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									PHARM 462
 PART-2
2009    1/31
Good Manufacturing Practices (GMP)
       VALIDATION of
      ANALYTICAL TEST
         METHODS



    2009                     2/31
       GMP - 4.11 Analytical methods,
     computers and cleaning procedures
 „It is of critical importance that particular attention is
  paid to the validation of analytical test methods,
  automated systems and cleaning procedures.”
 Validation of analytical procedures used in the
  examination of pharmaceutical materials (WHO Expert
  Committee on Specifications for Pharmaceutical Preparations.
  32nd Report. Geneva, WHO, 1992 (WHO Technical Report
  Series, No. 823).
 Text on Validation of Analytical Procedures Q2A
  (1994) Validation of Analytical Procedures:
  Methodology Q2B (1996) ICH Harmonized Tripartite
  Guidelines

       2009                                          3/32
         Characteristics of methods
 Accuracy (also termed trueness)
 Precision
      repeatability
      intermediate precision (intra-laboratory variation)
      reproducibility (inter-laboratory variation)
 Robustness, ruggedness
 Stability


       2009                                             4/31
          Accuracy and precision


             Inaccurate &
 Inaccurate and imprecise
               imprecise




 Inaccurate but       Accurate but
Precise
    precise          Accurate
                       imprecise     Accurate and precise
         2009                                        5/31
       Accuracy (of any process)
The accuracy of an analytical  application of an analytical
procedure expresses the         procedure to an analyte of known
closeness of agreement          purity (e.g. reference material);
between the value, which is    comparison of the results of the
accepted either as a            proposed analytical procedure
                                with those of a second well-
conventional true value or an   characterized procedure, the
accepted reference value and    accuracy of which is stated
the value found (individual     and/or defined
observation or mean of         accuracy may be inferred once
measurements).                  precision, linearity and
                                specificity have been established.

        2009                                            6/31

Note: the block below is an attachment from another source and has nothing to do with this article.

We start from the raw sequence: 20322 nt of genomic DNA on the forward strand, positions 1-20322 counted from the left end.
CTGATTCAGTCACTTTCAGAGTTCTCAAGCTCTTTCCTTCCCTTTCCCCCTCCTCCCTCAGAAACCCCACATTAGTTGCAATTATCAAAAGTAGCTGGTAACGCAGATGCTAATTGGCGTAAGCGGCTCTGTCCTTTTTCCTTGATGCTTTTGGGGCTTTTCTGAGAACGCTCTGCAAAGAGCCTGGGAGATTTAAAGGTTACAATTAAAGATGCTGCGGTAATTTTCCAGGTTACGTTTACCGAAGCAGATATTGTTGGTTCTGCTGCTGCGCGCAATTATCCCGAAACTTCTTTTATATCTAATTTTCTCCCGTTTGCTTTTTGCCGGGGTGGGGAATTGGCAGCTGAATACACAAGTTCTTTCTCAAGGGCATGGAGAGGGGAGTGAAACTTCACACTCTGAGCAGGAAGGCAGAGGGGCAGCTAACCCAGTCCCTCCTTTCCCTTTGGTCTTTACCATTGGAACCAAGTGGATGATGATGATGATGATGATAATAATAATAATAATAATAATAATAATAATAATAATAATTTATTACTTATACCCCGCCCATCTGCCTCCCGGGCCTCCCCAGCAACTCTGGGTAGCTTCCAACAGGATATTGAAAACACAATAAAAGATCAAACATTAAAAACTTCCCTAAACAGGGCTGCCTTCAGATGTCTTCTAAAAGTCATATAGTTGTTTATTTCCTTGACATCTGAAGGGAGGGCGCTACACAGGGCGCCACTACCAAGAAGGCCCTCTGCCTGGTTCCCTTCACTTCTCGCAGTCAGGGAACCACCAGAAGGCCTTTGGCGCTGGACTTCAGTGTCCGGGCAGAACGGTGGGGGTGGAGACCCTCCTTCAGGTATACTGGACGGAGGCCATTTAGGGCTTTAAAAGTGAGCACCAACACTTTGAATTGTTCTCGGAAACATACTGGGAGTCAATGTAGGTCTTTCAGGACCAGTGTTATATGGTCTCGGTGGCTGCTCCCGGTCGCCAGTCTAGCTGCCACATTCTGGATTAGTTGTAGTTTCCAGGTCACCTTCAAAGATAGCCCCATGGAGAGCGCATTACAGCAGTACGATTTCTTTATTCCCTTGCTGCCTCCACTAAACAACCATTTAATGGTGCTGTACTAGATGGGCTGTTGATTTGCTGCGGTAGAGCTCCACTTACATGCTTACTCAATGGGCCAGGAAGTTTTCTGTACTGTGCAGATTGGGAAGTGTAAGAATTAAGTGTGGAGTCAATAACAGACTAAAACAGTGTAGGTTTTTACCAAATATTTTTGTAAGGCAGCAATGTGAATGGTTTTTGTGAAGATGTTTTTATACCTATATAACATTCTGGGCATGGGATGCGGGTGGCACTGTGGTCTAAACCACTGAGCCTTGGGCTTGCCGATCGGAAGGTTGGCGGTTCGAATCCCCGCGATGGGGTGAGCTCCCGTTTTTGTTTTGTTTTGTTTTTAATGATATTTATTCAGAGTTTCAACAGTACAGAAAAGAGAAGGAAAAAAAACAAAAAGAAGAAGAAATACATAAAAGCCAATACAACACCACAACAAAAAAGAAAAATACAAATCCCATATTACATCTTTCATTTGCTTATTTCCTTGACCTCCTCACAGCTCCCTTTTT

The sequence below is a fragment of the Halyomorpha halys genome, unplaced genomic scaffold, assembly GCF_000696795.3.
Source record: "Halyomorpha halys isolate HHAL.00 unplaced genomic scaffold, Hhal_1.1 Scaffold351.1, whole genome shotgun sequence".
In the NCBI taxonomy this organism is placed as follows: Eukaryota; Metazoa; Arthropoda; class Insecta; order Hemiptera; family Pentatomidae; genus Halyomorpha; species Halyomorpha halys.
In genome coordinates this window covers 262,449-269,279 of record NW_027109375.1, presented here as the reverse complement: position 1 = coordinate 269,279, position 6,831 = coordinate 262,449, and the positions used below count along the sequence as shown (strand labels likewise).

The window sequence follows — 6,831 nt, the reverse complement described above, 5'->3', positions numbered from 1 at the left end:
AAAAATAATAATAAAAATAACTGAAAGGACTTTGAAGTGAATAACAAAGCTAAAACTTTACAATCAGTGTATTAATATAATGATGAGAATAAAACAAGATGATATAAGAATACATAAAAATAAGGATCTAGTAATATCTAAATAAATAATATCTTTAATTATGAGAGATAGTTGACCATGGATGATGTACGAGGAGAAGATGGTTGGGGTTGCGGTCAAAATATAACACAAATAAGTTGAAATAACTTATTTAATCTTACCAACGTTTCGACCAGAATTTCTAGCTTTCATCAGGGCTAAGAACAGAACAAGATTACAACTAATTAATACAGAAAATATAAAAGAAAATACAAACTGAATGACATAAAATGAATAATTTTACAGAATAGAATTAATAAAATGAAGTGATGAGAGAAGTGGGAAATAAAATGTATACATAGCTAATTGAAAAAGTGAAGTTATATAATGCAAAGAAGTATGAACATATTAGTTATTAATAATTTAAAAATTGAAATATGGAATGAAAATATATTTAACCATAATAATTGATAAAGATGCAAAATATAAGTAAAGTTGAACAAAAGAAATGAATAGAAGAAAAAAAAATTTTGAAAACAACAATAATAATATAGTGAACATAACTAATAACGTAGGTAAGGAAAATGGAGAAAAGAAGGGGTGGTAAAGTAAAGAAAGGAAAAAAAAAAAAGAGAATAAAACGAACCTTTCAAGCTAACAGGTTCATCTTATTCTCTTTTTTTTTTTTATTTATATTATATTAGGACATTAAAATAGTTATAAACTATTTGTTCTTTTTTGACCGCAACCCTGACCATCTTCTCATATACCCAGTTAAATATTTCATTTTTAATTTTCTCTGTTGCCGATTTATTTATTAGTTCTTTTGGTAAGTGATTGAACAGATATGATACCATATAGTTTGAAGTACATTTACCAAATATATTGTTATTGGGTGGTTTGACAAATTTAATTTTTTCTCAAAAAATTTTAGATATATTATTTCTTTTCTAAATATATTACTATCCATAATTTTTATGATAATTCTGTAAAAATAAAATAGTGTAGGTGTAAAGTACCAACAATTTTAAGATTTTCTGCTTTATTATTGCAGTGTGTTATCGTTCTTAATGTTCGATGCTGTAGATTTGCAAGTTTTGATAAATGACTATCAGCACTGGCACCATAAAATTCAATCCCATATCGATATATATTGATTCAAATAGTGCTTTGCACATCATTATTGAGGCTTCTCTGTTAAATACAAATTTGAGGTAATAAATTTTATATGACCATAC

Precision (of any process)
Measured mean   Real mean
                              The precision (VARIABILITY)
                              of an analytical procedure is
                              usually expressed as the standard
                              deviation (S), variance (S2), or
                              coefficient of variation (= relative
                              standard deviation, R.S.D.) of a
                              series of measurements.

                              The confidence interval should be
                              reported for each type of
                              precision investigated.
                  PRECISION
         2009                                           7/31
Repeatability (of any process)
Measured mean
                           Repeatability expresses the
                           precision (spread of the data,
                           variability) under the same
                           operating conditions over a
                           short interval of time.
                           Repeatability is also termed
                           intra-assay precision.



           REPEATABILITY


    2009                                          8/31
           Intermediate Precision and
                 Reproducibility
Measured means              Intermediate precision expresses
                            within-laboratories variations. #1,
                            #2 and #3: different days, different
                            analysts, different (manufacturing)
                            equipment, etc.

                            Reproducibility expresses the
                            precision between laboratories #1,
                            #2 and #3 (collaborative studies,
                            usually applied to standardization
                            of methodology). (Transfer of
   Intermediate precision
                            technology)
   or Reproducibility
    2009                                             9/31
       Sensitivity and robustness



                       Input-output relationship




2009                                      10/31
                   Stability
                           Stability (of the analytical
Stability Measured means
                           solution) expresses variation
                           of the measured mean as a
                           function of time.
                           (Manufacturing machines)

                           #1 … First mesurements
                           #2 … Second mesurements
                           of the same sample within a
                           relatively short period of
                           time.

   2009                                          11/31
      Characteristics of analytical
             procedures
 Linearity
 Range
 Specificity (selectivity)
 Sensitivity (versus robustness)
 Limit of detection
 Limit of quantitation


     2009                           12/31
                    Linearity
Measured     Real               Linearity expresses
 mean        mean   Precision   differences in precision at
                                different points of a given
                                range.
                                “The linearity of an
                                analytical procedure is its
                                ability (within a given
                                range) to obtain test
                                results, which are directly
                                proportional to the
                                concentration (amount) of
                                analyte in the sample.”

      2009                                          13/31
   Range (minimum requirements)
 Assay of an API or a FPP: ± 20% of the test concentration.
 Content uniformity: ± 30% of the test concentration (unless a
   wider more appropriate range, based on the nature of the dosage form
   (e.g., metered dose inhalers), is justified).
 Dissolution testing: ± 20 % over the specified range.
 Impurity: from the reporting level of an impurity to 120% of
  the specification. (Unusually potent or toxic impurities, LOD and LOQ